At least Indiana House Speaker Brian Bosma agrees that it’s time to close the loopholes in the ethics policies for state employees.
Just how gaping some of those holes are became clear last week, as the State Ethics Commission sorted through the cases of several in high-ranking spots in state government.
Tony Bennett, Indiana’s former superintendent of public instruction, was fined $5,000 after members of his staff used state computers to keep track of his political calendar and to keep lists of his top donors. Bennett paid a price, sure. But the ethics commission ruling included a caveat: If Bennett had come up with an office policy that covered “limited used of state property for non-official purposes,” he would have been within the letter of the law. So, basically, Bennett just didn’t realize the state gave him — and every other state officeholder working on the next campaign — an out.
Troy Woodruff, chief of staff for the Indiana Department of Transportation, came to the commission asking for dispensation from the state’s one-year “cooling off” period as he courts a possible job with a state highway contractor. Commission members didn’t seem comfortable with signing off on that cozy relationship, given Woodruff’s title and the fact that he’s signed off on hundreds of thousands of dollars in state work for the company in question.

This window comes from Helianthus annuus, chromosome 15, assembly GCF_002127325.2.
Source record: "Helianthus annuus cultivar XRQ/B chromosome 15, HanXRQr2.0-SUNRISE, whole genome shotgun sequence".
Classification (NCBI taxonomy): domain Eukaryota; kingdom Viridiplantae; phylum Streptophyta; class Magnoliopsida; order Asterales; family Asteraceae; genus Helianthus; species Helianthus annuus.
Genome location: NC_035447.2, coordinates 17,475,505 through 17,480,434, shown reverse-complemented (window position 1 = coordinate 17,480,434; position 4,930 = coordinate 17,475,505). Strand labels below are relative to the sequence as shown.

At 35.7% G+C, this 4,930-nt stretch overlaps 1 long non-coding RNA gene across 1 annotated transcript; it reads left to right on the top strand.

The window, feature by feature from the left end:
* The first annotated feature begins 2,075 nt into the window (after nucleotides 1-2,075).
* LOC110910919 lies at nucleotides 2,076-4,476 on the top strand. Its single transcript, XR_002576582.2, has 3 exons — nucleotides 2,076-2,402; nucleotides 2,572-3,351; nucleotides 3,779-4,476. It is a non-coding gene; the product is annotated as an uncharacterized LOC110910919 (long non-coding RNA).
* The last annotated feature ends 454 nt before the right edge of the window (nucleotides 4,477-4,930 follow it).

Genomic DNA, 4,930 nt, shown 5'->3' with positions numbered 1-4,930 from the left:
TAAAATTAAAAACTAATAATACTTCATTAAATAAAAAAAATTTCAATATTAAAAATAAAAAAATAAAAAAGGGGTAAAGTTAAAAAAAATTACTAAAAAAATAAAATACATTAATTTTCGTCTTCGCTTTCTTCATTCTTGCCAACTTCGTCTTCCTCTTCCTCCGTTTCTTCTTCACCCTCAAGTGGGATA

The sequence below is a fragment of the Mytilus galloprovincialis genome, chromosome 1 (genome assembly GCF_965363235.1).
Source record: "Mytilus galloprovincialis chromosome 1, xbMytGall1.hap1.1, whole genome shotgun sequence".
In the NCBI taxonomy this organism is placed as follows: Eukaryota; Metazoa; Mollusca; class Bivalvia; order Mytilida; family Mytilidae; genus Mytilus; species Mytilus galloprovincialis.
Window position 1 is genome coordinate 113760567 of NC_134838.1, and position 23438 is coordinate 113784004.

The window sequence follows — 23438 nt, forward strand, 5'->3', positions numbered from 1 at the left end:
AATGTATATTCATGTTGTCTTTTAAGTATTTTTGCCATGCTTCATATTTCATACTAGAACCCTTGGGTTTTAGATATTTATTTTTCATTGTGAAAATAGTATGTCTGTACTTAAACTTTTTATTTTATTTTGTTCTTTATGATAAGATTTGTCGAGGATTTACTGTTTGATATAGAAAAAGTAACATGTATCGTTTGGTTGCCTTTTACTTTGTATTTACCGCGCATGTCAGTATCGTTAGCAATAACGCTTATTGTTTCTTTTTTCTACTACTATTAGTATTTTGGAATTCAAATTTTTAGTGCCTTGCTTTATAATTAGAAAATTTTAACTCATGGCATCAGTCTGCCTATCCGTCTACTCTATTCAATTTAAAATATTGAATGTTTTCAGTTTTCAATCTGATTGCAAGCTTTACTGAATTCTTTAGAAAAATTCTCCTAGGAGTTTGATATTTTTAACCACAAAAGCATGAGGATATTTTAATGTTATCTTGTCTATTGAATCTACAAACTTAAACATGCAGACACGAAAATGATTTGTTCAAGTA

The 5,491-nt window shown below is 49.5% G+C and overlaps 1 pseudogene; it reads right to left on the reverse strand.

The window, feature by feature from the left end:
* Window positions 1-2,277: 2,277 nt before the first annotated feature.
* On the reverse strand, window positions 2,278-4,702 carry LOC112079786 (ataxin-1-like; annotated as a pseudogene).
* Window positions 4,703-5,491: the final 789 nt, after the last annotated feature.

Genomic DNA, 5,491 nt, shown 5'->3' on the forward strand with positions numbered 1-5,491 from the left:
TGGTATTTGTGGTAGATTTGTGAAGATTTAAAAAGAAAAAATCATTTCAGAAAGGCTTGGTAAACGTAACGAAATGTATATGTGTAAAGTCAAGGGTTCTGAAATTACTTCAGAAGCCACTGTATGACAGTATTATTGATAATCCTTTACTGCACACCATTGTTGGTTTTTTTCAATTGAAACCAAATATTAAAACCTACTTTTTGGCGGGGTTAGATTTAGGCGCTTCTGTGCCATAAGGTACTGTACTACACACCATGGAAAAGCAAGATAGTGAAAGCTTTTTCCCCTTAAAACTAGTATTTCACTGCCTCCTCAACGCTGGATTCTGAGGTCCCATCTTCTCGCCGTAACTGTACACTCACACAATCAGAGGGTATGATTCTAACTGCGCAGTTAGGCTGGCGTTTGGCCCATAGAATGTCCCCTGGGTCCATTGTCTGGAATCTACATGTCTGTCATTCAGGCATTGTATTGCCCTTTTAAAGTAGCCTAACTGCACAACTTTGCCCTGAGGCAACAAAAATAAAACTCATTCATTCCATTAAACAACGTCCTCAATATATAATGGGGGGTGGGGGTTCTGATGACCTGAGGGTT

But here’s the kicker: If his boss, INDOT Commissioner Karl Browning, signs off on a cooling-off-period waiver, Woodruff can leave with no strings.
As Julie Vaughn, policy director for Common Cause Indiana, told The Indianapolis Star: “If this is cleared by the ethics commission, they just need to throw the cooling-off law in the trash.”
Heap those on top of the case of state Rep. Eric Turner, a Cicero Republican who was cleared by the ethics committee earlier this year. Turner was accused of lobbying behind closed doors against a bill that would have put a moratorium on construction of nursing homes — and directly touched business investments of his family and himself. Because he didn’t vote on the bill, the commission ruled Turner violated only the spirit, not the letter, of House ethics rules.